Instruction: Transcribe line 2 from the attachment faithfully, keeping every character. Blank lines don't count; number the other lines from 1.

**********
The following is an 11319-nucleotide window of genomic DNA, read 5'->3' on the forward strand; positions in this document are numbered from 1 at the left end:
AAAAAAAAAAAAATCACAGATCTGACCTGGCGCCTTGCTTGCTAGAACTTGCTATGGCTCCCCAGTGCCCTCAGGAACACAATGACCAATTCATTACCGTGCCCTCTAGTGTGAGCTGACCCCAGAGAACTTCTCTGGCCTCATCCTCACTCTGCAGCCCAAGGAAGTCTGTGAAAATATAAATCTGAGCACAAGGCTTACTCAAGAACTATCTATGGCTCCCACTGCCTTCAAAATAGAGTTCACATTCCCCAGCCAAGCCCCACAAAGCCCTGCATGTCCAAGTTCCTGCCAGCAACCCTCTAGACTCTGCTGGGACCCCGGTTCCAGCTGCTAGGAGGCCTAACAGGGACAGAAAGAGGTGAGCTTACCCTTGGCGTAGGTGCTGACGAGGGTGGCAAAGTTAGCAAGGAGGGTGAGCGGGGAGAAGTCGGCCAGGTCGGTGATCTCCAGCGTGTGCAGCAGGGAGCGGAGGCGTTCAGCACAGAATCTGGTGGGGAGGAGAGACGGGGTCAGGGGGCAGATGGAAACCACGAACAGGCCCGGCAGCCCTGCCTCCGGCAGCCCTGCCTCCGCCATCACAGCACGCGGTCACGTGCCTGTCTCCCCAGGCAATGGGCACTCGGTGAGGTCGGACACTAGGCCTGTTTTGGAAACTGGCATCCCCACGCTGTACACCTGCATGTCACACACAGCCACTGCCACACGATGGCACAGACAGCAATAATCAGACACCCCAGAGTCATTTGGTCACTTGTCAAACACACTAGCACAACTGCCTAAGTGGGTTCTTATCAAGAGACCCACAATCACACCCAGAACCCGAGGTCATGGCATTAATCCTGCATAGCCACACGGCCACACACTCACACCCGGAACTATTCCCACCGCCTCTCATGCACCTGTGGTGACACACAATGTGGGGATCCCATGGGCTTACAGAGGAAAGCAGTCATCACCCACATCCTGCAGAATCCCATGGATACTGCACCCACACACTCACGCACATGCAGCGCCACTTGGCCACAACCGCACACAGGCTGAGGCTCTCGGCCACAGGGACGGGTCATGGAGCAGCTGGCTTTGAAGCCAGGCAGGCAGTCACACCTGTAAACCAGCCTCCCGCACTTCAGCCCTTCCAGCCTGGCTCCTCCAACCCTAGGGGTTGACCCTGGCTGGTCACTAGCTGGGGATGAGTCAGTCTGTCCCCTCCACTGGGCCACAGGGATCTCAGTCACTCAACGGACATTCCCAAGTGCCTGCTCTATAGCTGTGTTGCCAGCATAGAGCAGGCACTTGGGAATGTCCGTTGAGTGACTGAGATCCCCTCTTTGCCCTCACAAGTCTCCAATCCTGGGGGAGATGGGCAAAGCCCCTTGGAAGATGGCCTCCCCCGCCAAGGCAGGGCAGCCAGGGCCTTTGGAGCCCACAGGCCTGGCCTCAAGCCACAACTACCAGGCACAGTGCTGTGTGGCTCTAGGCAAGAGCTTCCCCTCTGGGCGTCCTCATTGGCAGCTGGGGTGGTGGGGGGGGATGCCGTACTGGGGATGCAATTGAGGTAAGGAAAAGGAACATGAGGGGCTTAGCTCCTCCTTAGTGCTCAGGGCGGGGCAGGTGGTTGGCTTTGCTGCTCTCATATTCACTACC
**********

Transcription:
AAAAAAAAAAAAATCACAGATCTGACCTGGCGCCTTGCTTGCTAGAACTTGCTATGGCTCCCCAGTGCCCTCAGGAACACAATGACCAATTCATTACCGTGCCCTCTAGTGTGAGCTGACCCCAGAGAACTTCTCTGGCCTCATCCTCACTCTGCAGCCCAAGGAAGTCTGTGAAAATATAAATCTGAGCACAAGGCTTACTCAAGAACTATCTATGGCTCCCACTGCCTTCAAAATAGAGTTCACATTCCCCAGCCAAGCCCCACAAAGCCCTGCATGTCCAAGTTCCTGCCAGCAACCCTCTAGACTCTGCTGGGACCCCGGTTCCAGCTGCTAGGAGGCCTAACAGGGACAGAAAGAGGTGAGCTTACCCTTGGCGTAGGTGCTGACGAGGGTGGCAAAGTTAGCAAGGAGGGTGAGCGGGGAGAAGTCGGCCAGGTCGGTGATCTCCAGCGTGTGCAGCAGGGAGCGGAGGCGTTCAGCACAGAATCTGGTGGGGAGGAGAGACGGGGTCAGGGGGCAGATGGAAACCACGAACAGGCCCGGCAGCCCTGCCTCCGGCAGCCCTGCCTCCGCCATCACAGCACGCGGTCACGTGCCTGTCTCCCCAGGCAATGGGCACTCGGTGAGGTCGGACACTAGGCCTGTTTTGGAAACTGGCATCCCCACGCTGTACACCTGCATGTCACACACAGCCACTGCCACACGATGGCACAGACAGCAATAATCAGACACCCCAGAGTCATTTGGTCACTTGTCAAACACACTAGCACAACTGCCTAAGTGGGTTCTTATCAAGAGACCCACAATCACACCCAGAACCCGAGGTCATGGCATTAATCCTGCATAGCCACACGGCCACACACTCACACCCGGAACTATTCCCACCGCCTCTCATGCACCTGTGGTGACACACAATGTGGGGATCCCATGGGCTTACAGAGGAAAGCAGTCATCACCCACATCCTGCAGAATCCCATGGATACTGCACCCACACACTCACGCACATGCAGCGCCACTTGGCCACAACCGCACACAGGCTGAGGCTCTCGGCCACAGGGACGGGTCATGGAGCAGCTGGCTTTGAAGCCAGGCAGGCAGTCACACCTGTAAACCAGCCTCCCGCACTTCAGCCCTTCCAGCCTGGCTCCTCCAACCCTAGGGGTTGACCCTGGCTGGTCACTAGCTGGGGATGAGTCAGTCTGTCCCCTCCACTGGGCCACAGGGATCTCAGTCACTCAACGGACATTCCCAAGTGCCTGCTCTATAGCTGTGTTGCCAGCATAGAGCAGGCACTTGGGAATGTCCGTTGAGTGACTGAGATCCCCTCTTTGCCCTCACAAGTCTCCAATCCTGGGGGAGATGGGCAAAGCCCCTTGGAAGATGGCCTCCCCCGCCAAGGCAGGGCAGCCAGGGCCTTTGGAGCCCACAGGCCTGGCCTCAAGCCACAACTACCAGGCACAGTGCTGTGTGGCTCTAGGCAAGAGCTTCCCCTCTGGGCGTCCTCATTGGCAGCTGGGGTGGTGGGGGGGGATGCCGTACTGGGGATGCAATTGAGGTAAGGAAAAGGAACATGAGGGGCTTAGCTCCTCCTTAGTGCTCAGGGCGGGGCAGGTGGTTGGCTTTGCTGCTCTCATATTCACTACC